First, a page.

The Spiny Puffer's Message: You can't touch this!

Spiny Balloonfish (Diodon holocanthus)
Spiny Balloonfish (Diodon holocanthus)
by B. N. Sullivan

You can't touch this... and you definitely can't swallow it!

That is the message that fishes in the Spiny Puffer family attempt to transmit to potential predators.  While other creatures defend themselves from predators by fleeing, or hiding, or with camouflage, members of this family (Diodontidae) inflate themselves.  In addition, evolution has armed these guys with another feature: rigid spines all over their bodies that are erected when the fish inflates.

The Spiny Puffer's spines actually are like specialized scales. When the puffer is not inflated, most of the spines lie more or less flat against the skin, but when the skin stretches during inflation, the spines go upright.

Ain't nobody gonna swallow these babies!

Puffers are not very streamlined even when they are not inflated, so they are not fast swimmers.  Once they inflate they really are ungainly.  Their little pectoral fins will flutter, but they don't attain much in the way of forward motion.  To survive, they rely entirely on making themselves look unappealing as prey.

When a Spiny Puffer is molested or feels threatened, it opens its mouth and draws sea water into its stomach.  The stomach is capable of expanding greatly -- so greatly that the stomach and its watery contents can virtually fill the whole fish, squishing the rest of its organs up against its backbone.  Its skin is stretchy, too, which also helps it to expand like a balloon.

Both fish pictured in this post are partially inflated.   Each was pottering along in a shallow reef area when we spotted them.   In each case, Jerry shined his light on the fish so that I could approach and aim the camera for a close-up of the Puffer's cute face and interesting eyes.  But these are touchy critters, and that was enough to induce them to begin to inflate, so in each instance I snapped two frames and retreated before they freaked out.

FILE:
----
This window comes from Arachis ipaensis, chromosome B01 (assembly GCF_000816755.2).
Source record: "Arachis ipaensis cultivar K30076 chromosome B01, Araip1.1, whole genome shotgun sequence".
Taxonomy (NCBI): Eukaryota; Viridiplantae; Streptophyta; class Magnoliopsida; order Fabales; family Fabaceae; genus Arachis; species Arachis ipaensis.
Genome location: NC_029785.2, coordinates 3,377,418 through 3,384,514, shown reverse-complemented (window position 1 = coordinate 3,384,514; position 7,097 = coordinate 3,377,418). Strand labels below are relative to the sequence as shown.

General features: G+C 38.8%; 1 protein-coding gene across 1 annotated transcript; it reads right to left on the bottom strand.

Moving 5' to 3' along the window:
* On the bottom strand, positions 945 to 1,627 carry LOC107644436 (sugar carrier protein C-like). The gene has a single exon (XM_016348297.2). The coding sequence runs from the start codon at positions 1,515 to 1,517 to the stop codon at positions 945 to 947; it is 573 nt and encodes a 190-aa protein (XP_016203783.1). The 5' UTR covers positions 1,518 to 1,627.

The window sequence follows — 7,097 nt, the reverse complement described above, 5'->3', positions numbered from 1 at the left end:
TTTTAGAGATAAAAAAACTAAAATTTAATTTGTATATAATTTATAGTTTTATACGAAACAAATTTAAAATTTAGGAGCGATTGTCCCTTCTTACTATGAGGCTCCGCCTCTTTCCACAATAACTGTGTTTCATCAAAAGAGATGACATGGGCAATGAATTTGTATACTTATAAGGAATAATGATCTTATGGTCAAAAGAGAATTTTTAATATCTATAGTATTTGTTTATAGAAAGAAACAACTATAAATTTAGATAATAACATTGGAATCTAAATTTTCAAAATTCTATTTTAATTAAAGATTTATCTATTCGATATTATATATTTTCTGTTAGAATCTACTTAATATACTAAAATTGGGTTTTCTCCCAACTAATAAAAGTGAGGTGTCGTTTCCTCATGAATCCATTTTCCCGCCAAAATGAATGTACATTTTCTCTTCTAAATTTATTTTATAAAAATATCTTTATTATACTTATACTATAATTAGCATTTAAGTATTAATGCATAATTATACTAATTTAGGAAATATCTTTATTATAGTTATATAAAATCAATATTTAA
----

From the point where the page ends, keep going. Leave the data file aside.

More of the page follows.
Some divers intentionally harass or even try to grab puffers, just to see them inflate.  This is quite a mean thing to do.  Remember, inflation is a defense.  If the fish begins to inflate, that means it is alarmed.  If it puffs out to its maximum, it is really scared!  This behavior may be amusing to divers, but it really stresses the poor fish.

If you see a puffer and it begins to inflate, move away from it to let it know you are not a threat.  Don't terrorize the puffers!

Spotted porcupinefish (Diodon hystrix)
Spotted  Porcupinefish (Diodon hystrix)
Both of the Spiny Puffers on this page are Caribbean species.  I photographed them on two separate night dives in the Cayman Islands.  To give you an idea of their size, each of these individuals was approximately 12-14 inches (30-35 cm) in length.

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Bobbie & Jerry